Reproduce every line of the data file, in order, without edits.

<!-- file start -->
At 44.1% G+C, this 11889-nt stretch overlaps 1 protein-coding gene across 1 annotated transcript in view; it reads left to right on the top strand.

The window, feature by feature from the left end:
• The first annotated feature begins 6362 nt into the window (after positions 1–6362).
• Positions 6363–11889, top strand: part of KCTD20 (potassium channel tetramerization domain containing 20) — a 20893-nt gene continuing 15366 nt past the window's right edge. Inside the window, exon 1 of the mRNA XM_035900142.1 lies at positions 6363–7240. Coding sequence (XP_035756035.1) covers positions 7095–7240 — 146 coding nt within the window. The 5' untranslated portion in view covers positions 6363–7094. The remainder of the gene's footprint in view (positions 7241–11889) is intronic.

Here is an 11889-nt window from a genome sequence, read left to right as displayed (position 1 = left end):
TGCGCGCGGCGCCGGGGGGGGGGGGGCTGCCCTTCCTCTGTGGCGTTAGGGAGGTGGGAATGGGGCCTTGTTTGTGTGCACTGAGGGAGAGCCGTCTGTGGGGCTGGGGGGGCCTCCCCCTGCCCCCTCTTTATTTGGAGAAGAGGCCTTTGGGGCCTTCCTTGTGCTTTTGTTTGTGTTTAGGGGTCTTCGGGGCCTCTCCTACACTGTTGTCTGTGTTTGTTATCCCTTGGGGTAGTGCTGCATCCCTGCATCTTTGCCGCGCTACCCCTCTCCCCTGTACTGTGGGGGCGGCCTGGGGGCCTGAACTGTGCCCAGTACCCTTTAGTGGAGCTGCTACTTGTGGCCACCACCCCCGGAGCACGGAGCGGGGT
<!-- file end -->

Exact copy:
At 44.1% G+C, this 11889-nt stretch overlaps 1 protein-coding gene across 1 annotated transcript in view; it reads left to right on the top strand.

The window, feature by feature from the left end:
• The first annotated feature begins 6362 nt into the window (after positions 1–6362).
• Positions 6363–11889, top strand: part of KCTD20 (potassium channel tetramerization domain containing 20) — a 20893-nt gene continuing 15366 nt past the window's right edge. Inside the window, exon 1 of the mRNA XM_035900142.1 lies at positions 6363–7240. Coding sequence (XP_035756035.1) covers positions 7095–7240 — 146 coding nt within the window. The 5' untranslated portion in view covers positions 6363–7094. The remainder of the gene's footprint in view (positions 7241–11889) is intronic.

Here is an 11889-nt window from a genome sequence, read left to right as displayed (position 1 = left end):
TGCGCGCGGCGCCGGGGGGGGGGGGGCTGCCCTTCCTCTGTGGCGTTAGGGAGGTGGGAATGGGGCCTTGTTTGTGTGCACTGAGGGAGAGCCGTCTGTGGGGCTGGGGGGGCCTCCCCCTGCCCCCTCTTTATTTGGAGAAGAGGCCTTTGGGGCCTTCCTTGTGCTTTTGTTTGTGTTTAGGGGTCTTCGGGGCCTCTCCTACACTGTTGTCTGTGTTTGTTATCCCTTGGGGTAGTGCTGCATCCCTGCATCTTTGCCGCGCTACCCCTCTCCCCTGTACTGTGGGGGCGGCCTGGGGGCCTGAACTGTGCCCAGTACCCTTTAGTGGAGCTGCTACTTGTGGCCACCACCCCCGGAGCACGGAGCGGGGT